In the future, artists will get record deals because they have fans-not the other way around...The only memento 'kids these days' want is a selfie. It's part of the new currency, which seems to be 'how many followers you have on Instagram'.

I think the films Insomnia and Memento share all sorts of thematic concerns, such as the relationship between motivation and action, and the difficulty of reconciling your view of the story with the supposed objective view of that story.

From Blue Valentine I kept my wedding ring.

I actually kept it on for a while. After the shooting had stopped, I was still wearing it – I couldn’t quite take it off – and now I keep it above the kitchen sink where I do dishes, as a little memento.

Time is an absurdity. An abstraction. The only thing that matters is this moment.

With the death of my father, it wasn't just the objects of everyday life that had changed; even the most ordinary street scenes had become irreplaceable mementos of a lost world whose every detail figured in the meaning of the whole.

Believing the lie that time will heal all wounds is just a nice way of saying that time deadens us.

I keep mementos from everything I've done.

I've got my cab driver's license from 'Happiness.' I've got a pair of glasses and a belt buckle from playing John Lennon. I've got a pair of sunglasses from playing Andy Warhol... It's all in a box in the garage.

A story begins with this nebulous feeling that’s hard to get a hold of and you’re testing your feelings and assumptions, testing what you believe. They end up turning into keepsakes and mementos –like amber in which a memory gets trapped.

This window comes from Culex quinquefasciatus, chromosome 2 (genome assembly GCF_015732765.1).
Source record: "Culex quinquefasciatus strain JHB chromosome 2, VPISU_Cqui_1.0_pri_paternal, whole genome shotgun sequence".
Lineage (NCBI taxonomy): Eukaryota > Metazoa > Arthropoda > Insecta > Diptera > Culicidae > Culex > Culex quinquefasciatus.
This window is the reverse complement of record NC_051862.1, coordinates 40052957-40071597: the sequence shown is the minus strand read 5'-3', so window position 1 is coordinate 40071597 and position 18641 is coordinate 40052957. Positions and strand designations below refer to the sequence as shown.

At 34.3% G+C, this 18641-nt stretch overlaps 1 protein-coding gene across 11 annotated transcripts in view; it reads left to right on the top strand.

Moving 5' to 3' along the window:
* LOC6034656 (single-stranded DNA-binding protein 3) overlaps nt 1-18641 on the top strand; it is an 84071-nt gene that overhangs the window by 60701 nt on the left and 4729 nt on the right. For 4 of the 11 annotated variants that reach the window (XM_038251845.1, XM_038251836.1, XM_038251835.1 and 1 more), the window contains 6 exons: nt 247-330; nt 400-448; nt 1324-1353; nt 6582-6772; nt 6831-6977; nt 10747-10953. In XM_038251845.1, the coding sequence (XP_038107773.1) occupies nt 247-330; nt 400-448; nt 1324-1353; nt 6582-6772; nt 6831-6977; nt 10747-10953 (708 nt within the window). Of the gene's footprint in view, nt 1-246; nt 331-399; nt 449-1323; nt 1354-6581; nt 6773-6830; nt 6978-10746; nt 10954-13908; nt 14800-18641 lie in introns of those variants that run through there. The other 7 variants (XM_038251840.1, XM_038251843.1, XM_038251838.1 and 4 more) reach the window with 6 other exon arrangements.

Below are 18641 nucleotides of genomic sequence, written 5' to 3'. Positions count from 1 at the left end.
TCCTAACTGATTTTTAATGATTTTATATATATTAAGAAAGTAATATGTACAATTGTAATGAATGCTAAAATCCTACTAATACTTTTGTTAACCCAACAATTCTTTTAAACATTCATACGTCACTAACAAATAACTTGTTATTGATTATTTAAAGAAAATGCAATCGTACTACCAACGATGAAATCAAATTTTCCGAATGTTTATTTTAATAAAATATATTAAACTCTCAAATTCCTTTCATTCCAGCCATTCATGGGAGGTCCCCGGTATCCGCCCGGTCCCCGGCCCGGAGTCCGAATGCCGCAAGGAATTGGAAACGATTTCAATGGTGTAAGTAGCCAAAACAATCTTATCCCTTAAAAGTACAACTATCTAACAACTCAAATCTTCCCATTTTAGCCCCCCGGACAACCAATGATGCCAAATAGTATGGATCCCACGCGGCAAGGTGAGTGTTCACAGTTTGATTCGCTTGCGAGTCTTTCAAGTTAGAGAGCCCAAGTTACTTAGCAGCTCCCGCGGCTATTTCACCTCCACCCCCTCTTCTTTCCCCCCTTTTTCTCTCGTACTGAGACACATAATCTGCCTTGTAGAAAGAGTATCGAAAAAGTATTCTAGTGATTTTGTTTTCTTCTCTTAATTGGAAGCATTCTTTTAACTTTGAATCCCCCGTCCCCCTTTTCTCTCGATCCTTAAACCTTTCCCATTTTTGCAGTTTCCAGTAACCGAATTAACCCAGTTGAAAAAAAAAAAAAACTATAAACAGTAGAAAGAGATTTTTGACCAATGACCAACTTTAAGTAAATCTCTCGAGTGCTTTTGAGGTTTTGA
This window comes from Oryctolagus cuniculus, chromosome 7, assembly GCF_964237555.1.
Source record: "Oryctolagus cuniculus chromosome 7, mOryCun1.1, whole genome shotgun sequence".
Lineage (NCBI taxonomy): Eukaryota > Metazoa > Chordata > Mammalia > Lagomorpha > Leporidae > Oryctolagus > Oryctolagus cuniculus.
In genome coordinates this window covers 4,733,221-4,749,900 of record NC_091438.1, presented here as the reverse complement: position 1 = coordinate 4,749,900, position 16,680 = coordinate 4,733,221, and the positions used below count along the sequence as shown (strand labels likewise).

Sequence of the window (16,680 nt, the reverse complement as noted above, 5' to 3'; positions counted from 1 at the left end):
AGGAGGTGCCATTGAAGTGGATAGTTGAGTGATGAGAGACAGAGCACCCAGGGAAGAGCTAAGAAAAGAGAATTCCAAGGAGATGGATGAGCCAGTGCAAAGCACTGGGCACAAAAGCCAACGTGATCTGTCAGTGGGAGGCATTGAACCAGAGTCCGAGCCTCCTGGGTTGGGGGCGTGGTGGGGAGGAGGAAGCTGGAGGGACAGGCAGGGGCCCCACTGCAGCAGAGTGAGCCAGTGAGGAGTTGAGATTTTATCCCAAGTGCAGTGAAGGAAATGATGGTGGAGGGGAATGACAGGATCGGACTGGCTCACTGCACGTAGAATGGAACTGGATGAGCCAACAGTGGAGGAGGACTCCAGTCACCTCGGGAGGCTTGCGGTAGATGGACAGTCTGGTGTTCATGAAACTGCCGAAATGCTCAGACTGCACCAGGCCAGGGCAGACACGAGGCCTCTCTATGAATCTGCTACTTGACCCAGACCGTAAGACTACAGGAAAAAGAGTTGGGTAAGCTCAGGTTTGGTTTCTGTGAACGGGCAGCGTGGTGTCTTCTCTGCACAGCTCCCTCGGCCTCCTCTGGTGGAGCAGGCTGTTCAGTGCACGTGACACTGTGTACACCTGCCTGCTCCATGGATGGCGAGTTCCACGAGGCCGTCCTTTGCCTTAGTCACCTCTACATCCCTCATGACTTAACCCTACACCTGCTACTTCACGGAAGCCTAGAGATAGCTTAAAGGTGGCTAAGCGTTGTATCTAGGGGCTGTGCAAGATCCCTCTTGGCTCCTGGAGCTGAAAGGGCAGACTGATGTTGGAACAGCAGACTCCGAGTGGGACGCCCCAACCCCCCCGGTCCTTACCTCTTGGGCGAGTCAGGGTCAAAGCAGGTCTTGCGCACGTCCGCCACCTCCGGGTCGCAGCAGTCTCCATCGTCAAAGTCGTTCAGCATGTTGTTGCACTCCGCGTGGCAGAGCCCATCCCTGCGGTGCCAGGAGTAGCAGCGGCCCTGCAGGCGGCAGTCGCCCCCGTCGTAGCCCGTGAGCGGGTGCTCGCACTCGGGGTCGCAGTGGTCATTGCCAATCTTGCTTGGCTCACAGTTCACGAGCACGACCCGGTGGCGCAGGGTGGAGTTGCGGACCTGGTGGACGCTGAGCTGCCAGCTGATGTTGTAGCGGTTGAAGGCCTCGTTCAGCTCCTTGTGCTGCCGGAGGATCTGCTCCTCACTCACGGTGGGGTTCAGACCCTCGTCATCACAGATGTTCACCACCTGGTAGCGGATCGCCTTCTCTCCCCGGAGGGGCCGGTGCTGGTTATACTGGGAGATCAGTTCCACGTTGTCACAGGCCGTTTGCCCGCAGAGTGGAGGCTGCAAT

No wreaths please - especially no hothouse flowers.

Some common memento is better, something he prized and is known by: his old clothes - a few books perhaps.

A man's liberal and conservative phases seem to follow each other in a succession of waves from the time he is born. Children are radicals. Youths are conservatives, with a dash of criminal negligence. Men in their prime are liberals (as long as their digestion keeps pace with their intellect). The middle aged run to shelter: they insure their life, draft a will, accumulate mementos and occasional tables, and hope for security. And then comes old age, which repeats childhood -- a time full of humors and sadness, but often full of courage and even prophecy.

I do like to keep mementos from my work, whether they be photos, the backs of make-up chairs or even props and clothes.

All photographs are memento mori. To take a photograph is to participate in another person’s (or thing’s) mortality, vulnerability, mutability. Precisely by slicing out this moment and freezing it, all photographs testify to time’s relentless melt.

My wife Jennifer Todd, who's a producer.

She runs Matt Damon and Ben Affleck's company, and she produced Memento, and Boiler Room, and Prime, and Across the Universe... and Alice in Wonderland... She's really smart, and very helpful. That was nice, because I was super neurotic and worried.

I remember when we were doing "Batman Begins" and to watch Chris Nolan go from "Memento" to "Batman" and take that leap from such a smaller size to a big movie, that's inspiring. But those movies are their own type of art and you have to really understand it and really know that world and I would have to take a long time to figure that out.Because my brain doesn't naturally go there.